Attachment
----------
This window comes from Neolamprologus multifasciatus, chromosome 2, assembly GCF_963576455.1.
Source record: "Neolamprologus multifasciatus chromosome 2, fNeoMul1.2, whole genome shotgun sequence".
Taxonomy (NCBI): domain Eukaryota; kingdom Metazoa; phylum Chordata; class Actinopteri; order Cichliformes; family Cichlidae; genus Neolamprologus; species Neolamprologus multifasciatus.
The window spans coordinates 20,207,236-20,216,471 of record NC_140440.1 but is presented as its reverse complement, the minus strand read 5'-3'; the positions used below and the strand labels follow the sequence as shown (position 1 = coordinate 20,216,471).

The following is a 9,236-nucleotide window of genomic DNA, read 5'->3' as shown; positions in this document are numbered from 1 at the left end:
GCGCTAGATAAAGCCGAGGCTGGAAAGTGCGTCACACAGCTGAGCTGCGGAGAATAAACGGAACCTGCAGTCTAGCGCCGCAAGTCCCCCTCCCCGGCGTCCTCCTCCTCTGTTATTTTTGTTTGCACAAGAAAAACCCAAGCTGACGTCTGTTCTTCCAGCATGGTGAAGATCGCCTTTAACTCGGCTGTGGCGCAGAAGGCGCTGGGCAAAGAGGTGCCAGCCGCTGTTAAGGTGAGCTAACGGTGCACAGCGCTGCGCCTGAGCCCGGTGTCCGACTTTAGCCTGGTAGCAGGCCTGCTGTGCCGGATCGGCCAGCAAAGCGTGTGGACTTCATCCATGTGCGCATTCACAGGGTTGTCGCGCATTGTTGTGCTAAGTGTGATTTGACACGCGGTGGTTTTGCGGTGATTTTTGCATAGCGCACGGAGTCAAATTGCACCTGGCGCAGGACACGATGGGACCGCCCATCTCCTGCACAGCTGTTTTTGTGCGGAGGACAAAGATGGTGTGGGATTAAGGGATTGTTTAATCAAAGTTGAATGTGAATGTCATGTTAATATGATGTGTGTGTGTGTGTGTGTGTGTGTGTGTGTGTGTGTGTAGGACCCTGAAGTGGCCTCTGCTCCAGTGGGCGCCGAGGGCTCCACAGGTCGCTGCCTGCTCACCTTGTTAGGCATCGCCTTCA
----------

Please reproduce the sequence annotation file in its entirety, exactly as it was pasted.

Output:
This window comes from Neolamprologus multifasciatus, chromosome 2, assembly GCF_963576455.1.
Source record: "Neolamprologus multifasciatus chromosome 2, fNeoMul1.2, whole genome shotgun sequence".
Taxonomy (NCBI): domain Eukaryota; kingdom Metazoa; phylum Chordata; class Actinopteri; order Cichliformes; family Cichlidae; genus Neolamprologus; species Neolamprologus multifasciatus.
The window spans coordinates 20,207,236-20,216,471 of record NC_140440.1 but is presented as its reverse complement, the minus strand read 5'-3'; the positions used below and the strand labels follow the sequence as shown (position 1 = coordinate 20,216,471).

The following is a 9,236-nucleotide window of genomic DNA, read 5'->3' as shown; positions in this document are numbered from 1 at the left end:
GCGCTAGATAAAGCCGAGGCTGGAAAGTGCGTCACACAGCTGAGCTGCGGAGAATAAACGGAACCTGCAGTCTAGCGCCGCAAGTCCCCCTCCCCGGCGTCCTCCTCCTCTGTTATTTTTGTTTGCACAAGAAAAACCCAAGCTGACGTCTGTTCTTCCAGCATGGTGAAGATCGCCTTTAACTCGGCTGTGGCGCAGAAGGCGCTGGGCAAAGAGGTGCCAGCCGCTGTTAAGGTGAGCTAACGGTGCACAGCGCTGCGCCTGAGCCCGGTGTCCGACTTTAGCCTGGTAGCAGGCCTGCTGTGCCGGATCGGCCAGCAAAGCGTGTGGACTTCATCCATGTGCGCATTCACAGGGTTGTCGCGCATTGTTGTGCTAAGTGTGATTTGACACGCGGTGGTTTTGCGGTGATTTTTGCATAGCGCACGGAGTCAAATTGCACCTGGCGCAGGACACGATGGGACCGCCCATCTCCTGCACAGCTGTTTTTGTGCGGAGGACAAAGATGGTGTGGGATTAAGGGATTGTTTAATCAAAGTTGAATGTGAATGTCATGTTAATATGATGTGTGTGTGTGTGTGTGTGTGTGTGTGTGTGTGTGTGTAGGACCCTGAAGTGGCCTCTGCTCCAGTGGGCGCCGAGGGCTCCACAGGTCGCTGCCTGCTCACCTTGTTAGGCATCGCCTTCA